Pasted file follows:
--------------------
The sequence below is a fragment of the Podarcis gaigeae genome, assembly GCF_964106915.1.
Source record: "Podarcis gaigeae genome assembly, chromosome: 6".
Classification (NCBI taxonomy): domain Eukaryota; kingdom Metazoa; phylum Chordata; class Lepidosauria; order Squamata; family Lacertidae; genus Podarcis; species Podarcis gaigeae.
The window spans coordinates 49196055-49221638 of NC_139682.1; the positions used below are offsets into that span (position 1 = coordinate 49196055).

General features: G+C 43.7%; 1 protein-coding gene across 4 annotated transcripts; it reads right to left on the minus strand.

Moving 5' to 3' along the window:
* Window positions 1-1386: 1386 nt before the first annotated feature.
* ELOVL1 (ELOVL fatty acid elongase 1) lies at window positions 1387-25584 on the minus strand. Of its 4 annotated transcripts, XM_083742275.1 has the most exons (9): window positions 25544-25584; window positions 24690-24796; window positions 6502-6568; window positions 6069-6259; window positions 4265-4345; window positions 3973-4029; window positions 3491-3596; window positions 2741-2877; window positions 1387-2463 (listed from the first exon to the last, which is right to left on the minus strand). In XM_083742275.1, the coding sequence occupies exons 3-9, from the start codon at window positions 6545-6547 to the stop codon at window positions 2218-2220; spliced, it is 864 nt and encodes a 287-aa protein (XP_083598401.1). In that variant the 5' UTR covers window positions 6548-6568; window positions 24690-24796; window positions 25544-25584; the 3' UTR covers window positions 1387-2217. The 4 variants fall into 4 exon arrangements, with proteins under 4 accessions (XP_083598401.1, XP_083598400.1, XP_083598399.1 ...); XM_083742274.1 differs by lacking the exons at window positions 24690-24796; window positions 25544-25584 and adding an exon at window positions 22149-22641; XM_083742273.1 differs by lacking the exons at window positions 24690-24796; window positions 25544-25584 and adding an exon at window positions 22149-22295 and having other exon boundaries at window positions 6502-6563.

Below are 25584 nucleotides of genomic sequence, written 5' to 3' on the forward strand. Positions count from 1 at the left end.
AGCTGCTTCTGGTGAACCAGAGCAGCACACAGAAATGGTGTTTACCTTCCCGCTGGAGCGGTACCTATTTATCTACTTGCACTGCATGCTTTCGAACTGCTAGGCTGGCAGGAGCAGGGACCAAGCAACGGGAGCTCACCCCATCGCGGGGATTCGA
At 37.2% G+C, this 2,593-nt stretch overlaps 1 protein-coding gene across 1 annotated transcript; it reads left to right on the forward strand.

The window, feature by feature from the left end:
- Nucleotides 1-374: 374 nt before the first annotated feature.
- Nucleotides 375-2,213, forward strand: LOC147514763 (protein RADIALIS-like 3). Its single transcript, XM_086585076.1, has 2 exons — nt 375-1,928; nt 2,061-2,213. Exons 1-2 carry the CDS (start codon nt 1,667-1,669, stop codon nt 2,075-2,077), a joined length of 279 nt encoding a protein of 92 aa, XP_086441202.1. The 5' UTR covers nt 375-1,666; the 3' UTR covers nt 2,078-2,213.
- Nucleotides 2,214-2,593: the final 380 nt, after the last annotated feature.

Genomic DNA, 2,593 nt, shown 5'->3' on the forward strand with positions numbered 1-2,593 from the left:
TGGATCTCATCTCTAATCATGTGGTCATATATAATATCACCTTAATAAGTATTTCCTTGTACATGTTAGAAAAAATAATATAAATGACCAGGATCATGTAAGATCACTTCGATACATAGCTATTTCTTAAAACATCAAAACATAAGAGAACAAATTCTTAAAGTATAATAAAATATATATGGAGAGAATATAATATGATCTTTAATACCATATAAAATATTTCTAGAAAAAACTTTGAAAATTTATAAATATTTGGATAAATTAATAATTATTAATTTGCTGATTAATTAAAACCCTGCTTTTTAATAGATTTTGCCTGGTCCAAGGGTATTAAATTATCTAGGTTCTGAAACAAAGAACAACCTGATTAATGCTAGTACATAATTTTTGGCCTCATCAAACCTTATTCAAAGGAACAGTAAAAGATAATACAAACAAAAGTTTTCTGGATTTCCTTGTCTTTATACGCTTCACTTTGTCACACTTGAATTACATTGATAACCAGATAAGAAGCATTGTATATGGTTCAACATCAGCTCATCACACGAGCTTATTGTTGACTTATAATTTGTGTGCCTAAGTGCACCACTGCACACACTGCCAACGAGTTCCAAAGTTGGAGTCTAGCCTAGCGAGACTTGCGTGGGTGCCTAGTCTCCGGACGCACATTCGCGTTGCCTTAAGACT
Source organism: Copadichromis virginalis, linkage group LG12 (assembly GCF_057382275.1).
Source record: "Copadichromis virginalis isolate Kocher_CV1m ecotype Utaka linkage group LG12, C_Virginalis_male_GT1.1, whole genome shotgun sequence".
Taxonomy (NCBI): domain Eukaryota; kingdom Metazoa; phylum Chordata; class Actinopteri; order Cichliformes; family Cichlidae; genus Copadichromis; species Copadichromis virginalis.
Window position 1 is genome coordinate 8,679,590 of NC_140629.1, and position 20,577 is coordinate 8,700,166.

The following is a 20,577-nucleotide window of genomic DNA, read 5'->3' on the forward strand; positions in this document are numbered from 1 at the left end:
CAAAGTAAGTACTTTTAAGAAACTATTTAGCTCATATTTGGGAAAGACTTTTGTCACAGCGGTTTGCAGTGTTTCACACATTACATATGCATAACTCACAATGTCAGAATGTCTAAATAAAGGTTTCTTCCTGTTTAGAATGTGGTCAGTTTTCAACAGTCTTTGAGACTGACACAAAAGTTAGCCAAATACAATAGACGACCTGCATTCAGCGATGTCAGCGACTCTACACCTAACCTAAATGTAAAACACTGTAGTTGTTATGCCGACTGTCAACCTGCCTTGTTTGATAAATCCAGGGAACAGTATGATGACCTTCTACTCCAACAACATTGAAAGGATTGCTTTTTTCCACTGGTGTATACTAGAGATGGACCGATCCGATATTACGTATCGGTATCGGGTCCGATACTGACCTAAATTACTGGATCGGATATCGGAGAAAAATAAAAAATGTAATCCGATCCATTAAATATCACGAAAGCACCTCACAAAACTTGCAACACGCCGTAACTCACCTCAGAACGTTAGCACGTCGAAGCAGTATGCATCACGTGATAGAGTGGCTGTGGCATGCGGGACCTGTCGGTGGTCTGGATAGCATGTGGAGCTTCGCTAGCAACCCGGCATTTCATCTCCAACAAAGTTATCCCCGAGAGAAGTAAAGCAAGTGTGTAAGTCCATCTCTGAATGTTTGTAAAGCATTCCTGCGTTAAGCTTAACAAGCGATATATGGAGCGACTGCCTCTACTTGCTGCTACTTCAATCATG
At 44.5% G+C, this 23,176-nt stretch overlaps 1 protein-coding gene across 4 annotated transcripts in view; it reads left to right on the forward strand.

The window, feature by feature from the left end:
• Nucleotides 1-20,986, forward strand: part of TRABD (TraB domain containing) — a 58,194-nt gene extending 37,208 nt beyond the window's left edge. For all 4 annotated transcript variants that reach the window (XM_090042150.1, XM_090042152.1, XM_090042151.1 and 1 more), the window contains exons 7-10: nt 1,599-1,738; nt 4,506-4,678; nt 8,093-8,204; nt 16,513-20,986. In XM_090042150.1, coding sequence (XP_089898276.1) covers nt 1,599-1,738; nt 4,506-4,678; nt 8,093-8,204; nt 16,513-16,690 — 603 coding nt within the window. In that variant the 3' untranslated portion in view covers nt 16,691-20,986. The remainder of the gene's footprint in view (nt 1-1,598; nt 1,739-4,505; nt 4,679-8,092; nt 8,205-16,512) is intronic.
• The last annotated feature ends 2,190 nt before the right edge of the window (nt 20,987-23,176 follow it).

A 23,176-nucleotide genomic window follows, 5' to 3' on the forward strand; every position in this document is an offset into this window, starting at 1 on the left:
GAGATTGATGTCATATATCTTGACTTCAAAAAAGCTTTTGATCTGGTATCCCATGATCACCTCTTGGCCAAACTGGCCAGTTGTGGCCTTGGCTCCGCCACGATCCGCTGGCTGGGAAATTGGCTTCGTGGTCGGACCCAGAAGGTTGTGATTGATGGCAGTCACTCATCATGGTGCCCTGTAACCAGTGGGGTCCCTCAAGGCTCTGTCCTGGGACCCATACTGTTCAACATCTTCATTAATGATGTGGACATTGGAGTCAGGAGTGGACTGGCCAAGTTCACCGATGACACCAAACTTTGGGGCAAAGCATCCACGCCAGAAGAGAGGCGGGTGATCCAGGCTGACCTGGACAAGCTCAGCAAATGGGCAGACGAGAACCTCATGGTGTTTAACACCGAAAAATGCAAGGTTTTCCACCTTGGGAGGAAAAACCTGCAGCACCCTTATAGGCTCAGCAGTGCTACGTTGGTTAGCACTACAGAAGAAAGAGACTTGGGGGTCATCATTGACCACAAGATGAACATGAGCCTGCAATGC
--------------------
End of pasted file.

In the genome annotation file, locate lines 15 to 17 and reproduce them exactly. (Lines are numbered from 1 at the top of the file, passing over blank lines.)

- Nucleotides 2,214-2,593: the final 380 nt, after the last annotated feature.

Genomic DNA, 2,593 nt, shown 5'->3' on the forward strand with positions numbered 1-2,593 from the left:
TGGATCTCATCTCTAATCATGTGGTCATATATAATATCACCTTAATAAGTATTTCCTTGTACATGTTAGAAAAAATAATATAAATGACCAGGATCATGTAAGATCACTTCGATACATAGCTATTTCTTAAAACATCAAAACATAAGAGAACAAATTCTTAAAGTATAATAAAATATATATGGAGAGAATATAATATGATCTTTAATACCATATAAAATATTTCTAGAAAAAACTTTGAAAATTTATAAATATTTGGATAAATTAATAATTATTAATTTGCTGATTAATTAAAACCCTGCTTTTTAATAGATTTTGCCTGGTCCAAGGGTATTAAATTATCTAGGTTCTGAAACAAAGAACAACCTGATTAATGCTAGTACATAATTTTTGGCCTCATCAAACCTTATTCAAAGGAACAGTAAAAGATAATACAAACAAAAGTTTTCTGGATTTCCTTGTCTTTATACGCTTCACTTTGTCACACTTGAATTACATTGATAACCAGATAAGAAGCATTGTATATGGTTCAACATCAGCTCATCACACGAGCTTATTGTTGACTTATAATTTGTGTGCCTAAGTGCACCACTGCACACACTGCCAACGAGTTCCAAAGTTGGAGTCTAGCCTAGCGAGACTTGCGTGGGTGCCTAGTCTCCGGACGCACATTCGCGTTGCCTTAAGACT